Tajikistan Embraces the Shanghai Spirit
Ties between China and Tajikistan have been solidified following Chinese President Xi Jinping’s visit to the Tajik capital Dushanbe on June 14-15. President Xi came to Dushanbe to attend the fifth summit of the Conference on Interaction and Confidence Building in Asia (CICA). While in Dushanbe, President Xi met with his Tajik counterpart President Emomali Rahmon. Over the course of their talks, the two sides signed a joint statement pledging continued cooperation in the fields of infrastructure development, agricultural development, and continued investment. President Xi also noted that China and Tajikistan will maintain the fight against the “Three Evils” of separatism, extremism, and terrorism. They will further fight transnational organized crime and narcotics, while also working on cybersecurity. In the statement, both countries pledged to push forward coordinating China’s Belt and Road Initiative with Tajikistan’s own national development strategy up till 2030. President Xi added that the two states can then continue developing connectivity, energy, agriculture, and industry. Additionally, President Rahmon bestowed upon President Xi the Order of the Crown of Tajikistan, the country’s highest decoration, thanks to the Chinese leader’s role in developing beneficial relations between the two countries.
China’s Interest in Tajikistan
China sees Tajikistan as vital real estate for the BRI, as well as for securing its own restive Xinjiang province. Tajikistan is an important transit avenue, situated along the New Eurasian Land Bridge Economic Corridor, the China-Central Asia-West Asia Economic Corridor, and the China-Pakistan Economic Corridor. The stability of this impoverished country, dealing with its own radicalized citizens and penetration by drug smugglers and radicals from neighboring Afghanistan, is thus vital to China’s own geostrategic projects and internal stability. In addition to the stability of this country being important for the BRI’s own viability, and internal stability within China, Tajikistan possesses valuable arable land and mineral wealth.
Additionally, as China advances its projects in Tajikistan, it finds itself required to guard its investments. To this end, it was the Washington Post that discovered in February 2019 that a Chinese military base has been in Tajikistan on the Sino-Tajik-Afghan border between three and four years. Since then, the Wall Street Journal has discovered that China is taking up border security initiatives, helping strengthen the Tajik-Afghan border. Given Chinese pressure over concerns about the ability of Tajik border guards, Tajikistan has provided China the right to patrol over half of the Tajik-Afghan border separately from the Tajiks. For both economic and security reasons, Tajikistan has become a pivotal country for China.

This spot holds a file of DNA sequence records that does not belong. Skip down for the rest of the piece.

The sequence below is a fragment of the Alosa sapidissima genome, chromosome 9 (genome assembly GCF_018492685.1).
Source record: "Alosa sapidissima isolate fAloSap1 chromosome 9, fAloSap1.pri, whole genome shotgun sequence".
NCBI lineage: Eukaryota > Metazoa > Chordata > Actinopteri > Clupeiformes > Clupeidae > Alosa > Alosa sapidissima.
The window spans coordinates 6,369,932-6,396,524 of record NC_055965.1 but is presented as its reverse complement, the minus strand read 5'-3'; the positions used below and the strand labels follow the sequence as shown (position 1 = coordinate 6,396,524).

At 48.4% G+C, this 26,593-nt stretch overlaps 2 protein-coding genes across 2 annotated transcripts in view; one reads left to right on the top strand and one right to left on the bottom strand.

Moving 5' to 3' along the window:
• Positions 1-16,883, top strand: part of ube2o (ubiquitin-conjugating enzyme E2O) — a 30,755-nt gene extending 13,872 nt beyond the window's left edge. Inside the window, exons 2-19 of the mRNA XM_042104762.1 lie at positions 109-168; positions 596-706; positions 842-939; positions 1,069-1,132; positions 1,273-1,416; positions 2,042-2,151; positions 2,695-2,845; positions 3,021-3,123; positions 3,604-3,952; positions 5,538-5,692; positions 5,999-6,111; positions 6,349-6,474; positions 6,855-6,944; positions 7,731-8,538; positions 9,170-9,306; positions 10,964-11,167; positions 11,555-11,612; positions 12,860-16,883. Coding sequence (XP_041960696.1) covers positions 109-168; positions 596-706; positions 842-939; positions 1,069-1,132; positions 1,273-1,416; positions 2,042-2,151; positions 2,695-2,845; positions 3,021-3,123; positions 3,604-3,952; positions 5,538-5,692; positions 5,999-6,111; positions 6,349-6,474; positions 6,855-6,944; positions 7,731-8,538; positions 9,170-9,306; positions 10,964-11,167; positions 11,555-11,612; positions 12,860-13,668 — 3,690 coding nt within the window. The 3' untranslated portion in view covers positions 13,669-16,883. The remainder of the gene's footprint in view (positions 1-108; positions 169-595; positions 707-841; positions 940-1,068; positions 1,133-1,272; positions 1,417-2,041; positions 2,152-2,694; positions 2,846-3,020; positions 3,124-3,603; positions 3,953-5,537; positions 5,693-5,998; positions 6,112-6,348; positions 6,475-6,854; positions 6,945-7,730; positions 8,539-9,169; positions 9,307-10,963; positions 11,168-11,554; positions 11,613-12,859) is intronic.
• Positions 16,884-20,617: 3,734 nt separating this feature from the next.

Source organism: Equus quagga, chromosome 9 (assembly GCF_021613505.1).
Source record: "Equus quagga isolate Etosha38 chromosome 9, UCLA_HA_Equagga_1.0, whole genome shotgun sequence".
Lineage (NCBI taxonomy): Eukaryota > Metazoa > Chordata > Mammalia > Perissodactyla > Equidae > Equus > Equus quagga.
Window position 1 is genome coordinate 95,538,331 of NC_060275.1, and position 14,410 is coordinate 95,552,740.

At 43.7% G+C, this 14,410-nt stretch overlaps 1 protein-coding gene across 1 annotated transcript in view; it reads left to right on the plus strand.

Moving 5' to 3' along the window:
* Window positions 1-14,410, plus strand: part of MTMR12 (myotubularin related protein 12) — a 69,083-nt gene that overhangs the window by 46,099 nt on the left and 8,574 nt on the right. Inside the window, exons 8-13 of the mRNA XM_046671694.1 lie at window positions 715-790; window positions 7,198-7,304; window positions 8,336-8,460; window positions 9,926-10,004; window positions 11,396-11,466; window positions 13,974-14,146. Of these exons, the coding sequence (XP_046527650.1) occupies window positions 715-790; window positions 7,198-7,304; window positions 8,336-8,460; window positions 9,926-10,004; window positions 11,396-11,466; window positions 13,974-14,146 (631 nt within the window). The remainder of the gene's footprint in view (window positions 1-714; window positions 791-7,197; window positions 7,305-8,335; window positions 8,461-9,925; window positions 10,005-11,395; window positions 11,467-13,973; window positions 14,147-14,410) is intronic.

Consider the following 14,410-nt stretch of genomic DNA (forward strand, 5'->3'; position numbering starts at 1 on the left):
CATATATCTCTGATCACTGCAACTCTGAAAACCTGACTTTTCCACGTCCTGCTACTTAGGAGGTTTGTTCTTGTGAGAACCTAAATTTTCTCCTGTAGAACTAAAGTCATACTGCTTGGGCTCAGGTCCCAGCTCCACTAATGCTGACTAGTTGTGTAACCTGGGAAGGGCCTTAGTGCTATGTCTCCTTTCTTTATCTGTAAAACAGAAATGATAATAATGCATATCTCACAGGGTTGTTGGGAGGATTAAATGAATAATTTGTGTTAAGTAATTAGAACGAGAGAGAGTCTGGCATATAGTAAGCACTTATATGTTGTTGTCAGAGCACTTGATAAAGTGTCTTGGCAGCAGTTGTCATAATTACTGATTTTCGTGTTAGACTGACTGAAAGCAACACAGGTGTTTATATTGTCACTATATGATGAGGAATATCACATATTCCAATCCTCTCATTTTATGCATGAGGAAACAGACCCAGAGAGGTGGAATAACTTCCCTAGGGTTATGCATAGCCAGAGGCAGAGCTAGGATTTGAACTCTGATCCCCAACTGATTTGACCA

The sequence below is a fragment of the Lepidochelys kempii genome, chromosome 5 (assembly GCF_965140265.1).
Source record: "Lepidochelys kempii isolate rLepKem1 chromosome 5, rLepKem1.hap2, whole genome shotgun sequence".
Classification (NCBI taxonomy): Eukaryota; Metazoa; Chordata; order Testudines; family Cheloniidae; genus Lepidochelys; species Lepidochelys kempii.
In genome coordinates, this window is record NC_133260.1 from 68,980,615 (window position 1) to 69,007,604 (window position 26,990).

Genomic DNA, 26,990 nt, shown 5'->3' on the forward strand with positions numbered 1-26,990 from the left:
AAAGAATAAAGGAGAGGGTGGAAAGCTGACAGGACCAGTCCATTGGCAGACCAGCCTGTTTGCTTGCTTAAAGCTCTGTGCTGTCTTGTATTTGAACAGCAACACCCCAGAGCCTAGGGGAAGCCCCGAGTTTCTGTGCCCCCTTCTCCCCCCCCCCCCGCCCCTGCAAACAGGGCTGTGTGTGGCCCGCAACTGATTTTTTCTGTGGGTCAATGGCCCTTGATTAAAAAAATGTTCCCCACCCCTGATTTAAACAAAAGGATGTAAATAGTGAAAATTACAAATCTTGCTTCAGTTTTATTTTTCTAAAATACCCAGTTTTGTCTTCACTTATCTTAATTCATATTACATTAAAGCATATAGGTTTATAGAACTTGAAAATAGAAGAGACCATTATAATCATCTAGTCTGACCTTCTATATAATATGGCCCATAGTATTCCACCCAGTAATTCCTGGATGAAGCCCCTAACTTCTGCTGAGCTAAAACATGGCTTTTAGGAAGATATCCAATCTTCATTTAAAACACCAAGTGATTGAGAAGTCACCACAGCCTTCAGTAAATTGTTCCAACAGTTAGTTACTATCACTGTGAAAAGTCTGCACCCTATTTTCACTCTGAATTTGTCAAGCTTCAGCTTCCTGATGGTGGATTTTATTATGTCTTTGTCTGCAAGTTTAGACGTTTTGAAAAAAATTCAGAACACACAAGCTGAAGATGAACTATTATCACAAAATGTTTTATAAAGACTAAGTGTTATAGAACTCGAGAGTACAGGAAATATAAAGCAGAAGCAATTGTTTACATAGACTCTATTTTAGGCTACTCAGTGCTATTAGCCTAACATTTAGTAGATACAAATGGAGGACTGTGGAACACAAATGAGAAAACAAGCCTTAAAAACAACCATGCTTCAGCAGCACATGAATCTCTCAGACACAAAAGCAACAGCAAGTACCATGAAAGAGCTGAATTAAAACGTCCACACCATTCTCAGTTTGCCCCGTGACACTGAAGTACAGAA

Tajikistan’s Turn to China
Tajikistan is the poorest country in the post-Soviet space, most certainly that of Central Asia. To remedy this, the county has turned to China as a source of investment, as well as a major trading partner. And while Tajikistan is still dependent on remittances from its migrant workers in Russia — the country received over $2.5 billion in 2018 — trade with China also amounts to 30 per cent of Tajikistan’s GDP. Additionally, it has been Chinese investment that allows the construction of metallurgical plants, and development of petrochemical, hydropower equipment, and general infrastructure. Tajikistan will thus likely remain dependent on Chinese economic largesse, and, increasingly, security.
While China is and has been a regional power for the majority of its history, it is only just now starting to come into its own as a rising global power. The BRI and other economic projects are important aspects of China’s approach to influence projection, just as it simultaneously wishes to present itself as a benevolent partner — whether it is that is up for debate. However, China is now realizing that economic projects in unstable regions, such as Tajikistan, require security. Rather than rely on Russia to guarantee the security of its economic investments, China has now begun taking a more direct role in providing security to Tajikistan. With President Xi personally conveying his support of the Sino-Tajik cooperative spirit, it has been affirmed that China will stay in Central Asia, both in an economic and security framework.